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January 26, 2011 6:50 pm

Wanted Canadian Neo-Nazi Calls for Violence Against Jews

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NEW YORK — A fugitive white supremacist facing a Canada-wide arrest warrant has called on his supporters to launch violent attacks on Jews and U.S. government installations, a U.S.-based terrorism monitoring group reported Tuesday.

Craig Cobb, 59, wrote from his U.S. hideout that he preferred his followers decide on “doing something they haven’t yet done before” for the white supremacist cause — rather than offer him help.

He cited three far-right extremists as having carried out acts that he urged should be seen as templates for future acts of violence, according to Washington-based SITE Intelligence Group.

“History may turn,” Cobb wrote, if there were “just a few more” people such as Joe Stack, who in 2010 flew his Piper Dakota plane into a federal building in Austin, Texas, killing himself and an Internal Revenue Service manager, and injuring 13; James von Brunn, who perpetrated the U.S. Holocaust Memorial Museum shooting in Washington, D.C., in 2009, killing a security guard; and Joseph Paul Franklin, a serial killer motivated by a pathological hatred of African Americans and Jews.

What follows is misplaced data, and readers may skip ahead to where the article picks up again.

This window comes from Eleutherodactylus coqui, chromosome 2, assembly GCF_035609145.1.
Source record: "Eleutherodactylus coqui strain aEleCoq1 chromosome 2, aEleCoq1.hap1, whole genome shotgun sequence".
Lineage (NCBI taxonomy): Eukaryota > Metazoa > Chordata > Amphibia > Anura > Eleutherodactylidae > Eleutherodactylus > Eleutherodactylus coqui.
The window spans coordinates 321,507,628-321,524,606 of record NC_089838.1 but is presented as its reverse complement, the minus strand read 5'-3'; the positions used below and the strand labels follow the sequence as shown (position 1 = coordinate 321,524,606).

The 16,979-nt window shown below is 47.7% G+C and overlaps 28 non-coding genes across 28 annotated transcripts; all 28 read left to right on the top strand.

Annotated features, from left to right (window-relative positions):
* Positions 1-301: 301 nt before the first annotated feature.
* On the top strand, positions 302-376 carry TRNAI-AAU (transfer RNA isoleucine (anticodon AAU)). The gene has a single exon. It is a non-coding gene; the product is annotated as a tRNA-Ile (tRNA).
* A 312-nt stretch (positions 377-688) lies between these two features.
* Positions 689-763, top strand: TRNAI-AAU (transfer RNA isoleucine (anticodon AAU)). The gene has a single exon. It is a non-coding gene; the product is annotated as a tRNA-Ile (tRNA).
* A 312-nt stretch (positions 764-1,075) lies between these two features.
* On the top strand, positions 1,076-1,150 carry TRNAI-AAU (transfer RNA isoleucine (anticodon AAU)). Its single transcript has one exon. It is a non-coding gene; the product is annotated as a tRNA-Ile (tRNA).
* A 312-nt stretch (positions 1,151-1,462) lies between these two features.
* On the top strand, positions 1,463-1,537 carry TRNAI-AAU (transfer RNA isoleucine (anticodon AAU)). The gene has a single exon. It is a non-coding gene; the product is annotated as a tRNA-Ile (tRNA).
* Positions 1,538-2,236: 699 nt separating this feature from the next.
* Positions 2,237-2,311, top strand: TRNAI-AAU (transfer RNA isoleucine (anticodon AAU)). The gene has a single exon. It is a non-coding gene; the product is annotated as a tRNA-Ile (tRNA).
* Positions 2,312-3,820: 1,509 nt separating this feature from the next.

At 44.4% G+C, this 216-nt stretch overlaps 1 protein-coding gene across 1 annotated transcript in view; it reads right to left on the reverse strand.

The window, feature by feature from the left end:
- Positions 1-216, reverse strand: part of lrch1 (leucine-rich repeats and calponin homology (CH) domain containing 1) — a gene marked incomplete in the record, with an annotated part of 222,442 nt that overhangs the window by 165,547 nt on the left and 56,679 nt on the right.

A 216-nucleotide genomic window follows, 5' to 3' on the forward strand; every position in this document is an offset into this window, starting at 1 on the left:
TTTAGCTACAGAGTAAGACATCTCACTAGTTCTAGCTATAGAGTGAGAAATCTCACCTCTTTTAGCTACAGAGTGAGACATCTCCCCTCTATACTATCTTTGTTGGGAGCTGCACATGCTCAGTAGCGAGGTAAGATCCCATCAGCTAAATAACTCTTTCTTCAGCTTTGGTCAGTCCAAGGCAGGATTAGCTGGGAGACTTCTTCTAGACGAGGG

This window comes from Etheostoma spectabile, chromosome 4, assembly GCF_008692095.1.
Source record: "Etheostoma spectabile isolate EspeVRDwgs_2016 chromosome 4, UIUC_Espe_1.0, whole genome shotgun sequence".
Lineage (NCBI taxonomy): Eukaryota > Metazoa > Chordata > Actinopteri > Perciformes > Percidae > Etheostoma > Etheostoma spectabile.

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Cobb is believed to be in Montana, where he readily admits his home is a “hole in the ground” as he discusses getting by on minimal handouts from friends.

“Money doesn’t motivate him at all; he only wants money to survive,” said Det. Const. Terry Wilson of the RCMP’s B.C. hate crime team.

The message, posted by an intermediary, appeared on the extremist Vanguard News Network Jan. 8, according to SITE.

Canadian authorities have accused Cobb of operating his own hate website from Vancouver for 10 months before his arrest at the Vancouver Public Library last June following a six-month Hate Crime Team investigation.

Massachusetts killer and rapist Keith Luke told police in January 2009 he “drew his inspiration” from the now-closed site, according to the local Enterprise newspaper. Luke, then 22, murdered two black immigrants and raped and shot another.

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